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New Yorkers voice concerns about the creation of not one, but two draft maps for congressional and state voting districts; and providers ask the Supreme Court to act on Texas' new abortion law.


The January 6th committee subpoenas former Trump officials; a Senate showdown looms over the debt ceiling; the CDC okays COVID boosters for seniors; and advocates testify about scams targeting the elderly.


A new Oklahoma museum honors tribal nations, while Iowa's history is back on the blacktop; mixed news on COVID-19 comes with a warning about unconventional drugs; and electric cars and buses are coming to rural America.

Report: Too Many IL Kids Detained Pre-Trial During Pandemic


Wednesday, March 3, 2021   

CHICAGO - Illinois criminal-justice reform groups are urging legislative action to keep children and teens out of detention before their trials.

More than four times as many Illinois kids were detained pre-trial than after trials in July last year and even during the pandemic, according to a report from the Juvenile Justice Initiative.

Nate Balis, director of the Annie E Casey Foundation's Juvenile Justice Strategy Group, said the number of court cases for kids that end up in detention nationwide has gone down in recent years but pre-trial child detention has gone up, and even more for Black and Brown youths.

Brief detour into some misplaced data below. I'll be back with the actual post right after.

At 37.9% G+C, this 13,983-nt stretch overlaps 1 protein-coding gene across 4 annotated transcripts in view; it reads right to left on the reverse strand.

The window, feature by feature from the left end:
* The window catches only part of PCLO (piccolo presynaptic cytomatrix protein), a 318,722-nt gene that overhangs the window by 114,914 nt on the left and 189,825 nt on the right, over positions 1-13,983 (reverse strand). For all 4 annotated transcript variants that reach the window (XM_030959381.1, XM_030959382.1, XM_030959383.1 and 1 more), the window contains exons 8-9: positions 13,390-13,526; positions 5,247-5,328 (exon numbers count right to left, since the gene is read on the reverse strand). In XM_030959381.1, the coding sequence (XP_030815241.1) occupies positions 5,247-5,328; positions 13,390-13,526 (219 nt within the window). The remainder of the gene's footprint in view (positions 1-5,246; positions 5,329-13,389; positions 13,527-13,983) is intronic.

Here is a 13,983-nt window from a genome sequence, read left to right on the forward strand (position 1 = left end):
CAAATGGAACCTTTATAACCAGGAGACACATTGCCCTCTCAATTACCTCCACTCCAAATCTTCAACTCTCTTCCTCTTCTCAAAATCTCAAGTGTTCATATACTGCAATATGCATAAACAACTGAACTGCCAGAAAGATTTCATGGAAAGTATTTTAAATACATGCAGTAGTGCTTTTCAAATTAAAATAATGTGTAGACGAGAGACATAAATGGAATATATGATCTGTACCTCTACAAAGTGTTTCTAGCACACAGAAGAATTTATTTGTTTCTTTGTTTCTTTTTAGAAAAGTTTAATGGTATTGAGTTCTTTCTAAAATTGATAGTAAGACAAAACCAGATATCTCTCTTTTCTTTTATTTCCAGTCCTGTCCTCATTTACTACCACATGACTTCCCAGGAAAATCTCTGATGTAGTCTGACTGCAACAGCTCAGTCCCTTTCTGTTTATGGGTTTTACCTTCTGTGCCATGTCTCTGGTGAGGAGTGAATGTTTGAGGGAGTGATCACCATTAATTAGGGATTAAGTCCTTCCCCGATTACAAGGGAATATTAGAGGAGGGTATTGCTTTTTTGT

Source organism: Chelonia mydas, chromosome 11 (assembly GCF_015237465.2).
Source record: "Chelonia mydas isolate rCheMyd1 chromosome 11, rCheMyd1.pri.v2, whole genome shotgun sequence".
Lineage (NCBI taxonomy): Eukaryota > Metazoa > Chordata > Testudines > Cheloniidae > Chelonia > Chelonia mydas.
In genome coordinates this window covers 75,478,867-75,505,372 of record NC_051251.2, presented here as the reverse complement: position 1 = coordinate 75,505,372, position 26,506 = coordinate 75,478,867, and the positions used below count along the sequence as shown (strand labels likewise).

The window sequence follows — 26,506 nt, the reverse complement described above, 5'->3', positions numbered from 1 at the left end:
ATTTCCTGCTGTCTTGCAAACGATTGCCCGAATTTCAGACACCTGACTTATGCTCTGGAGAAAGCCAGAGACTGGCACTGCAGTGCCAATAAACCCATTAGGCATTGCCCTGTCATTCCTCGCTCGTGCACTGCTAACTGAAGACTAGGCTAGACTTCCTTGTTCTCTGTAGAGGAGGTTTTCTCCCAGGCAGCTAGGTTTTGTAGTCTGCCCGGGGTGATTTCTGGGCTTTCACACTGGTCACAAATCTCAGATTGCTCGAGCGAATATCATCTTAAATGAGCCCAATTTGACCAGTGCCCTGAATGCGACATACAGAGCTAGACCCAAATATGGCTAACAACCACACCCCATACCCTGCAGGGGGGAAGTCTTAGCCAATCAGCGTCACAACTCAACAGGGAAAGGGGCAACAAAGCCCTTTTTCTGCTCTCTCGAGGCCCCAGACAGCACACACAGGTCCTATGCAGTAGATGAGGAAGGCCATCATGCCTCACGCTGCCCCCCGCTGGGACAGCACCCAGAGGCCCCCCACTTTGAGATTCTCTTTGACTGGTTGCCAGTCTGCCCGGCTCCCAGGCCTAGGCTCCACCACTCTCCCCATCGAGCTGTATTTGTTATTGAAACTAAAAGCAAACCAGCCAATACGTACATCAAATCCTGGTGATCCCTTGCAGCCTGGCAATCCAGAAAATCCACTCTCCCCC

"We've done a better job at reducing the number of young people in post-dispositional placement than we have in pretrial detention," he said.

At county detention centers in July 2020, 63% of the young people admitted were Black, 15% identified as Hispanic and 28% were Caucasian. The report noted that profound racial disparities have long existed in Illinois' rate of incarcerating both juveniles and adults.

The report called on lawmakers to change the minimum age for pretrial detention from 10 to 13;
Senate Bill 65 would do that. The study also urges limiting detention only to kids who pose an immediate threat to another individual, providing full transparency and requiring regular reviews of decisions to detain juveniles.

Lisa Jacobs, program manager at Loyola Law School's Center for Criminal Justice, said people interacting with kids pre-trial need to be able to work with families to deal with immediate crises as well as longer-term issues.

"Some things that we can do better just to further reduce the use of detention, particularly pre-trial," she said, "is to focus on those crisis-resolution kind of strategies, and those kinds of approaches that really allow law enforcement to hand off cases for crisis de-escalation."

Advocates also are urging county facilities to stop new juvenile admissions, release as many kids from custody as possible - especially those at high risk for COVID-19 - and suspend fines for court, detention and probation.

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